Fundraising in a normal environment is not an easy task. Couple that with a pandemic and it can feel like an insurmountable endeavor for a startup. There is not a single model that fits everyone when it comes to fundraising, so startups should take a few things into consideration when raising a round.
I see a number of founders make the critical error of rushing to raise money before they are ready. While I am passionate about “disruptive” solutions and try to foster that mentality in my own tech company, Moxehub, I think the word can be overused. I believe there is a fundamental question that should be answered: “Have you really created a solution for a problem that exists or are you trying to frame the problem around your solution?” If you are genuinely creating a solution to a problem or a pain point in the market, the solution then becomes innovative and groundbreaking.
As an investor I look for dynamic founders who have solved a problem. I love solutions that use existing or emerging technologies novel in ways to have a positive impact in people’s lives.
The next question to answer is multifaceted, “Does this problem need to be solved, and how will we solve it differently than everyone else?” A saturated market with a graveyard of solutions that have tried to gain market share and failed is a sign that you should not be pursuing the same path as others. I think as people are ideating and coming up with creative solutions for 2021, they should look to consumer behaviors, and not just now — how those behaviors have changed and will continue to change over time. Creating a solution for the present moment may not work in a year or two or five. As we have seen with COVID, the entire world can change in an instant.
After the fundamental questions have been answered, founders should look at the current stage of their company, i.e. conceptual, proof of concept, early revenue, and then look for investors who invest in those areas. There is nothing more frustrating than to waste time trying to connect to an investor, send information, set up meetings, etc. only to find out that the company is “too early” for them to invest. If the information is not readily available, the first question a founder should ask even before the pitch is, “What are your investment criteria?” This will save precious time and most certainly a great deal of aggravation.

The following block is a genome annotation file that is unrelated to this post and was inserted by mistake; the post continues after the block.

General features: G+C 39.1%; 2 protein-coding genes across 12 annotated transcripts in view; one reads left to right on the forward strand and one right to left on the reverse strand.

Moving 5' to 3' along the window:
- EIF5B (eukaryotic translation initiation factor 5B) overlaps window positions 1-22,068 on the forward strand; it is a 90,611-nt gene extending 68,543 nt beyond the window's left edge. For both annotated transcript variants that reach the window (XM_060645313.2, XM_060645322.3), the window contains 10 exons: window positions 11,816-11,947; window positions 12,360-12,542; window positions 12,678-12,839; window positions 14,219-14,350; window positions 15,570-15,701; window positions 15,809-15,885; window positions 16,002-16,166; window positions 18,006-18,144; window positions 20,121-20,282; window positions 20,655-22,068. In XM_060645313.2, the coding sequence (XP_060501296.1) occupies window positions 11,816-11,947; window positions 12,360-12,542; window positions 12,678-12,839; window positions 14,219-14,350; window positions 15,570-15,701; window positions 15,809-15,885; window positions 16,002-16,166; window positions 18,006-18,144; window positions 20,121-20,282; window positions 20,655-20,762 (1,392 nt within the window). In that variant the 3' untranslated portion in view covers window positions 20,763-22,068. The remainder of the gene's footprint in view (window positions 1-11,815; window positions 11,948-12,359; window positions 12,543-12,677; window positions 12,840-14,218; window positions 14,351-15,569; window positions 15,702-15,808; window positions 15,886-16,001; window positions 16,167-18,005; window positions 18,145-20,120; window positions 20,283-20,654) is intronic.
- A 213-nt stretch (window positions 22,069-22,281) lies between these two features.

How you share your story matters, too. The best presentation that I have ever had, in the first few minutes of a meeting the founder told me everything I needed to know! It was the most impressive pitch I had ever seen. I was hooked! It was succinct and to the point, he told me what his product was, how it filled a need, its place in the market, and why I should care. If you can grab someone’s attention in the first five minutes and have them understand exactly what you do, your chances of success increase dramatically.
Lastly, I would highly recommend having a realistic financial model prepared by an expert. While these projections can sometimes feel like pulling a proverbial rabbit from a hat, they still need to be based on some precedent and market research. I see a number of startups tweaking their models to “work,” when in reality, the numbers don’t. If the numbers are not working, that is a red flag founders should not ignore. This means it will be almost impossible to raise money. The market must support the numbers and be able to demonstrate a favorable return for an investor.
It’s a great idea for startups to try to find local angels or investors in their area as this will likely allow them to gain more traction in their home markets. Many investor groups are solely focused on their local markets making the pool of competition for money smaller, giving the startup a slight advantage. A few quick internet searches and founders can find lists of angel groups and investors. It is worth noting that founders should also do their own research into investors and depending on their stage should look for “smart money,” meaning an investor that can not only give them an infusion of cash, but also have connections and/or expertise in the industry in which they plan to take their solution to market.
Knowledge is power!
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